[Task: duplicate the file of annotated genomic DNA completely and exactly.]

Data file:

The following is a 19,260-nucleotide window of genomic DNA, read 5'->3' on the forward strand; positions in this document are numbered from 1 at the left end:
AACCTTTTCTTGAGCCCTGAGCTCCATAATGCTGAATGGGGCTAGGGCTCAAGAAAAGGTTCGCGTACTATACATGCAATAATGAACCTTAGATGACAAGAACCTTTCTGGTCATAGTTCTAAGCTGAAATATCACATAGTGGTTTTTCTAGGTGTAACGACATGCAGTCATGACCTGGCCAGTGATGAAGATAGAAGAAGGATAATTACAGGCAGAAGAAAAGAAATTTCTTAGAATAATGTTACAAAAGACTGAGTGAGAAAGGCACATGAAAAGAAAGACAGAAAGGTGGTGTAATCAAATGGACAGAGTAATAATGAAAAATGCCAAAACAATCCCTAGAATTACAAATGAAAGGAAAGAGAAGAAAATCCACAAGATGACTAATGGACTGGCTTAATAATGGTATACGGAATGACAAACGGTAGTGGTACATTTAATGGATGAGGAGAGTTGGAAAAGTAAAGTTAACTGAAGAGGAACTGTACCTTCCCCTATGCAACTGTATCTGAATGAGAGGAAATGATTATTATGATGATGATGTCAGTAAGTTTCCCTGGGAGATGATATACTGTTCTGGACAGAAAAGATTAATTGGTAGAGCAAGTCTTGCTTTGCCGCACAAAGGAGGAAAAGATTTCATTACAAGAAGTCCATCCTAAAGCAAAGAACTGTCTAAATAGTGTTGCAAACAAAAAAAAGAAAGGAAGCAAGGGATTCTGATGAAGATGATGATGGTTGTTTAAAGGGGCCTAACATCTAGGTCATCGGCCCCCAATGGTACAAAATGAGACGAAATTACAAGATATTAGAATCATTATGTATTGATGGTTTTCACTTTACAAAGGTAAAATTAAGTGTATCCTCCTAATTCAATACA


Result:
The following is a 19,260-nucleotide window of genomic DNA, read 5'->3' on the forward strand; positions in this document are numbered from 1 at the left end:
AACCTTTTCTTGAGCCCTGAGCTCCATAATGCTGAATGGGGCTAGGGCTCAAGAAAAGGTTCGCGTACTATACATGCAATAATGAACCTTAGATGACAAGAACCTTTCTGGTCATAGTTCTAAGCTGAAATATCACATAGTGGTTTTTCTAGGTGTAACGACATGCAGTCATGACCTGGCCAGTGATGAAGATAGAAGAAGGATAATTACAGGCAGAAGAAAAGAAATTTCTTAGAATAATGTTACAAAAGACTGAGTGAGAAAGGCACATGAAAAGAAAGACAGAAAGGTGGTGTAATCAAATGGACAGAGTAATAATGAAAAATGCCAAAACAATCCCTAGAATTACAAATGAAAGGAAAGAGAAGAAAATCCACAAGATGACTAATGGACTGGCTTAATAATGGTATACGGAATGACAAACGGTAGTGGTACATTTAATGGATGAGGAGAGTTGGAAAAGTAAAGTTAACTGAAGAGGAACTGTACCTTCCCCTATGCAACTGTATCTGAATGAGAGGAAATGATTATTATGATGATGATGTCAGTAAGTTTCCCTGGGAGATGATATACTGTTCTGGACAGAAAAGATTAATTGGTAGAGCAAGTCTTGCTTTGCCGCACAAAGGAGGAAAAGATTTCATTACAAGAAGTCCATCCTAAAGCAAAGAACTGTCTAAATAGTGTTGCAAACAAAAAAAAGAAAGGAAGCAAGGGATTCTGATGAAGATGATGATGGTTGTTTAAAGGGGCCTAACATCTAGGTCATCGGCCCCCAATGGTACAAAATGAGACGAAATTACAAGATATTAGAATCATTATGTATTGATGGTTTTCACTTTACAAAGGTAAAATTAAGTGTATCCTCCTAATTCAATACA